The poll was conducted between April 6-13 among 1,126 registered Texas voters. The margin of error is 2.92 percentage points. Read the full results here and read more about a potential McConaughey run at The Week. Tim O'Donnell

12:40 p.m.

International travel has been on the back burner for most people since the coronavirus pandemic first hit, but vaccinated Americans may soon have the opportunity to stroll along the Seine in Paris once again.

French President Emmanuel Macron appeared on CBS News' Face the Nation on Sunday. During the interview, he told host Margaret Brennan that France is looking to "progressively lift" travel restrictions at the beginning of May, and U.S. citizens are part of that plan, though they will likely have to carry a "special pass" as proof of COVID-19 vaccination.

Macron said there's been discussions with the White House about how the formal process will work, though It sounds like it's still too early to pinpoint a specific target date. But if things move forward as planned — the strategy could certainly change depending on the course of the virus — it likely won't be too long before folks can hop on a plane. Tim O'Donnell

11:23 a.m.

Dr. Anthony Fauci, the United States' top infectious disease expert, said Sunday that he does not believe the COVID-19 vaccine developed by Johnson & Johnson will be taken out of circulation altogether, but that, either way, its fate should be settled by Friday.

The one-shot vaccine was granted an emergency use authorization from the Food and Drug Administration earlier this year, but the agency last week recommended a temporary pause on administering the vaccine because of a possible causal link to a handful of rare, potentially fatal, blood clots.

Fauci made the network rounds on Sunday, predicting that the vaccine will be back in action before too long. He told NBC News' Chuck Todd, for instance, that he doubts "very seriously" the Centers for Disease Control and Prevention's vaccine advisory committee will simply cancel the vaccine. But he did acknowledge that if the shot gets another green light, warnings or restrictions may be attached this time. Not wanting to get ahead of himself, Fauci refrained from speculating too deeply about what the new labels may be. Tim O'Donnell

11:03 a.m.

It's rare that China and the United States are on the same page these days, but it appears the two powers made some progress when it comes to addressing climate change this past week.

In a joint statement on Sunday, Washington and Beijing announced they have agreed to cooperate with each other and other countries to "tackle the climate crisis." They will keep discussing "concrete actions in the 2020s to reduce emissions aimed at keeping the Paris Agreement-aligned temperature limits within reach."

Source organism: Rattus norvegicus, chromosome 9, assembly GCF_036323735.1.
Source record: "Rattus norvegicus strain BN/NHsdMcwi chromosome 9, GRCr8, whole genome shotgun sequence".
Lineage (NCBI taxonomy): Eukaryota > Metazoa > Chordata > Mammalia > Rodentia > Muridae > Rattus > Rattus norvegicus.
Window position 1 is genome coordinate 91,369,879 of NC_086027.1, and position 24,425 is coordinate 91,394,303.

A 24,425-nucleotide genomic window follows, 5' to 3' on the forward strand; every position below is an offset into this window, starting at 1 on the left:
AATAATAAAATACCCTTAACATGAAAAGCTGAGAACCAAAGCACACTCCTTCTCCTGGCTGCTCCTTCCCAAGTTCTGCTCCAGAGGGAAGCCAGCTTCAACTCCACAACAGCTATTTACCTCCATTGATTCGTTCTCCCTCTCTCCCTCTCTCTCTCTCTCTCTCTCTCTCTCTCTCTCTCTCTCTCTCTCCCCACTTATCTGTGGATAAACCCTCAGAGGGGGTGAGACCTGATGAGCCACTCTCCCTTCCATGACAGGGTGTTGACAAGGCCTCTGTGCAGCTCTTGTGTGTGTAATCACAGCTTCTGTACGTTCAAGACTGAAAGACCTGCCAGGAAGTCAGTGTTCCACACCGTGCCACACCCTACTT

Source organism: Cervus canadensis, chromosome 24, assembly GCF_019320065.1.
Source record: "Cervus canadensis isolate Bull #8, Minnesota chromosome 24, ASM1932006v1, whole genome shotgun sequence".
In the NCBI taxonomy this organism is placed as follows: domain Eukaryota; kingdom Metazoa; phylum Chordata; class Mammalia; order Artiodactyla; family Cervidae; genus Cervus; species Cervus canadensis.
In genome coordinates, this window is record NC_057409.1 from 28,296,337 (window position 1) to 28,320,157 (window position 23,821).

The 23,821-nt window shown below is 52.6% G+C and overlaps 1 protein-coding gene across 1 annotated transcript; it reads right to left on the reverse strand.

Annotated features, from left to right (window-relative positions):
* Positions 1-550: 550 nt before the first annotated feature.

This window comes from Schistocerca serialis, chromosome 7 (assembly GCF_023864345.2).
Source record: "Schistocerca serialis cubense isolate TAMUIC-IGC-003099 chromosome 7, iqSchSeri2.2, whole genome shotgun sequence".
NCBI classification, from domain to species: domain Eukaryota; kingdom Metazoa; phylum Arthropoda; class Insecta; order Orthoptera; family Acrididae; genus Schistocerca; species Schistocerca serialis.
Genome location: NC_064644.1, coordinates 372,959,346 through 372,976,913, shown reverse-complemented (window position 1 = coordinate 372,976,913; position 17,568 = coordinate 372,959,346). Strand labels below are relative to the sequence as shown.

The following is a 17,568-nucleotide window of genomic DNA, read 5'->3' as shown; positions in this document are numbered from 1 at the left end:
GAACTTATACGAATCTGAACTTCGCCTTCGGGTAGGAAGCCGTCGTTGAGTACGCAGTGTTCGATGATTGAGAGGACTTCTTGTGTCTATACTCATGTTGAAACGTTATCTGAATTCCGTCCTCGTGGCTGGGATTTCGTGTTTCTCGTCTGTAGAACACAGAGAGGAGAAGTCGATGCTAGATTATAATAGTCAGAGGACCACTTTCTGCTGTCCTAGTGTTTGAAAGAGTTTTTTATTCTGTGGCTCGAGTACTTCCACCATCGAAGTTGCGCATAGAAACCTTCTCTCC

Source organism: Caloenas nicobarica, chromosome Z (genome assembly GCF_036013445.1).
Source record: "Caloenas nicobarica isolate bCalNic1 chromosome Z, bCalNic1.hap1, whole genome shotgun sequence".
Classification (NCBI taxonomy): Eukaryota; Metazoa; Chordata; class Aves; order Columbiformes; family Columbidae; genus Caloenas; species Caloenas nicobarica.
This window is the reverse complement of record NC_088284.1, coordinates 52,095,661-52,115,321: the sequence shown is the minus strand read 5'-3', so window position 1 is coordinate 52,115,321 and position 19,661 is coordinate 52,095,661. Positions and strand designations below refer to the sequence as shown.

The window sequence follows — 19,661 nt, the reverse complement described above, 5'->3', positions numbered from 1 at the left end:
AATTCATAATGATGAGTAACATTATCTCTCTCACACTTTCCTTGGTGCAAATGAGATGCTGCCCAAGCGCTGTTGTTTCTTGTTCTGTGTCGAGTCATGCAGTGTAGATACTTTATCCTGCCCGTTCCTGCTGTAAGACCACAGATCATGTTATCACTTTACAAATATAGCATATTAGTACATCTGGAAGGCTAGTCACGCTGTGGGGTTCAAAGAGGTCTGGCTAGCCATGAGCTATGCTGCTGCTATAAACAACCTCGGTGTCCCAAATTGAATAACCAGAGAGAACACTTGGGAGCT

Prior to the release of the statement, John Kerry, the Biden administration's climate envoy, traveled to Shanghai last week to meet with his Beijing counterpart, Xie Zhenhua. Kerry said Sunday that his discussions were productive, noting that "this is the first time China has joined in" calling climate change a "crisis." He also expressed optimism about the Chinese delegation saying the issue must be met with with "urgency" and the fact that they talked about "enhancing" their emissions reduction goals. The language, at least, is "strong," Kerry said.

Li Shuo, the senior climate adviser for Greenpeace, said the joint statement "is as positive as the politics would allow," given that before its release the message of cooperation between the two countries was not one "we could assume."

President Biden will host a virtual climate change summit this week, with many world leaders expected to attend. Chinese President Xi Jinping has not formally confirmed his participation, but people familiar with the matter said he'll be there, The Wall Street Journal reports. Read more at The Wall Street Journal and Reuters. Tim O'Donnell

8:01 a.m.

Imprisoned Russian opposition leader Alexei Navalny could die "in a matter of days," his spokeswoman Kira Yarmysh wrote on Facebook on Saturday, NPR reports.

Navalny, who nearly died after a poisoning he has blamed on Russian President Vladimir Putin last August, is currently being held in a notorious penal colony outside of Moscow, where he is three weeks into a hunger strike. His physician Yaroslav Ashikhmin said test results Navalny's family shared with him showed he was at increased risk of cardiac arrest because of elevated potassium levels, and that his kidneys were deteriorating. "Our patient could die at any moment," Ashikhmin said in a translated Facebook post, per NPR.

The Kremlin has prevented Navalny's personal doctors from seeing him and insists he's receiving adequate care. Andrei Kelin, Russia's ambassador to the United Kingdom, told BBC on Sunday that Navalny "will not be allowed to die in prison" and suggested the Kremlin critic was merely trying to "attract attention."

Meanwhile, on Sunday, Navalny's allies put out an urgent call for his supporters to take to the streets en masse across Russia on Wednesday. Before the reports of Navalny's worsening condition, his team was determined to wait until 500,000 people had signed up to join the demonstration before announcing a date, but they've decided they can no longer wait for what they're calling "the final battle between good and neutrality." A "massive police crackdown" is expected in response, CNN's Bianna Golodryga reports. Read more at NPR. Tim O'Donnell